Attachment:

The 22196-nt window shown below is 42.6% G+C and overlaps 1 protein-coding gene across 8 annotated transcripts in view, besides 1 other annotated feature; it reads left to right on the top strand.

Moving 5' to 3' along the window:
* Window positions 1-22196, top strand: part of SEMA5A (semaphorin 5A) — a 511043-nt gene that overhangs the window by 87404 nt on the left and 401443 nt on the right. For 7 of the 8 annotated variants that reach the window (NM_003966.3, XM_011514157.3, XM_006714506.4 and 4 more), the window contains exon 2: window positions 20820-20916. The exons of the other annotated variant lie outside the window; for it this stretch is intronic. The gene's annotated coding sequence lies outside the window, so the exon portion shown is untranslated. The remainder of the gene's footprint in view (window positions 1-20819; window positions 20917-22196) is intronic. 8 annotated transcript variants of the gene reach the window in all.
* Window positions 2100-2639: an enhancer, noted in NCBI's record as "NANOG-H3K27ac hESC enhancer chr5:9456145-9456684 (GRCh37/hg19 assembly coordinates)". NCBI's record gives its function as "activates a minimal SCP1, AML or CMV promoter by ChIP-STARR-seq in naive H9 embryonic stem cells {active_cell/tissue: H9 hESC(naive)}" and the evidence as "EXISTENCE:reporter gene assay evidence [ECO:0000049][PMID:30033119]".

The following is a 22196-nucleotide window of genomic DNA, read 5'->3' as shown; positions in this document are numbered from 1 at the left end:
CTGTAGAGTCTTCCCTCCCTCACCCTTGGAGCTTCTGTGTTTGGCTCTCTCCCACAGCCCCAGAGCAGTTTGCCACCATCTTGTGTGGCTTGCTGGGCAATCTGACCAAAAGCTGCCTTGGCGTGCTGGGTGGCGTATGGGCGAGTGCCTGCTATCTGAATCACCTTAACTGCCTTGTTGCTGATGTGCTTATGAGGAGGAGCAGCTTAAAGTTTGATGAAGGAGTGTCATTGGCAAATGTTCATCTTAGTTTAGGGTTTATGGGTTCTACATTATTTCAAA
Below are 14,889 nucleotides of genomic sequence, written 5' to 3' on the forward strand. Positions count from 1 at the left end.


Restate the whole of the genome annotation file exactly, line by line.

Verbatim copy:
The 22196-nt window shown below is 42.6% G+C and overlaps 1 protein-coding gene across 8 annotated transcripts in view, besides 1 other annotated feature; it reads left to right on the top strand.

Moving 5' to 3' along the window:
* Window positions 1-22196, top strand: part of SEMA5A (semaphorin 5A) — a 511043-nt gene that overhangs the window by 87404 nt on the left and 401443 nt on the right. For 7 of the 8 annotated variants that reach the window (NM_003966.3, XM_011514157.3, XM_006714506.4 and 4 more), the window contains exon 2: window positions 20820-20916. The exons of the other annotated variant lie outside the window; for it this stretch is intronic. The gene's annotated coding sequence lies outside the window, so the exon portion shown is untranslated. The remainder of the gene's footprint in view (window positions 1-20819; window positions 20917-22196) is intronic. 8 annotated transcript variants of the gene reach the window in all.
* Window positions 2100-2639: an enhancer, noted in NCBI's record as "NANOG-H3K27ac hESC enhancer chr5:9456145-9456684 (GRCh37/hg19 assembly coordinates)". NCBI's record gives its function as "activates a minimal SCP1, AML or CMV promoter by ChIP-STARR-seq in naive H9 embryonic stem cells {active_cell/tissue: H9 hESC(naive)}" and the evidence as "EXISTENCE:reporter gene assay evidence [ECO:0000049][PMID:30033119]".

The following is a 22196-nucleotide window of genomic DNA, read 5'->3' as shown; positions in this document are numbered from 1 at the left end:
CTGTAGAGTCTTCCCTCCCTCACCCTTGGAGCTTCTGTGTTTGGCTCTCTCCCACAGCCCCAGAGCAGTTTGCCACCATCTTGTGTGGCTTGCTGGGCAATCTGACCAAAAGCTGCCTTGGCGTGCTGGGTGGCGTATGGGCGAGTGCCTGCTATCTGAATCACCTTAACTGCCTTGTTGCTGATGTGCTTATGAGGAGGAGCAGCTTAAAGTTTGATGAAGGAGTGTCATTGGCAAATGTTCATCTTAGTTTAGGGTTTATGGGTTCTACATTATTTCAAA
Below are 14,889 nucleotides of genomic sequence, written 5' to 3' on the forward strand. Positions count from 1 at the left end.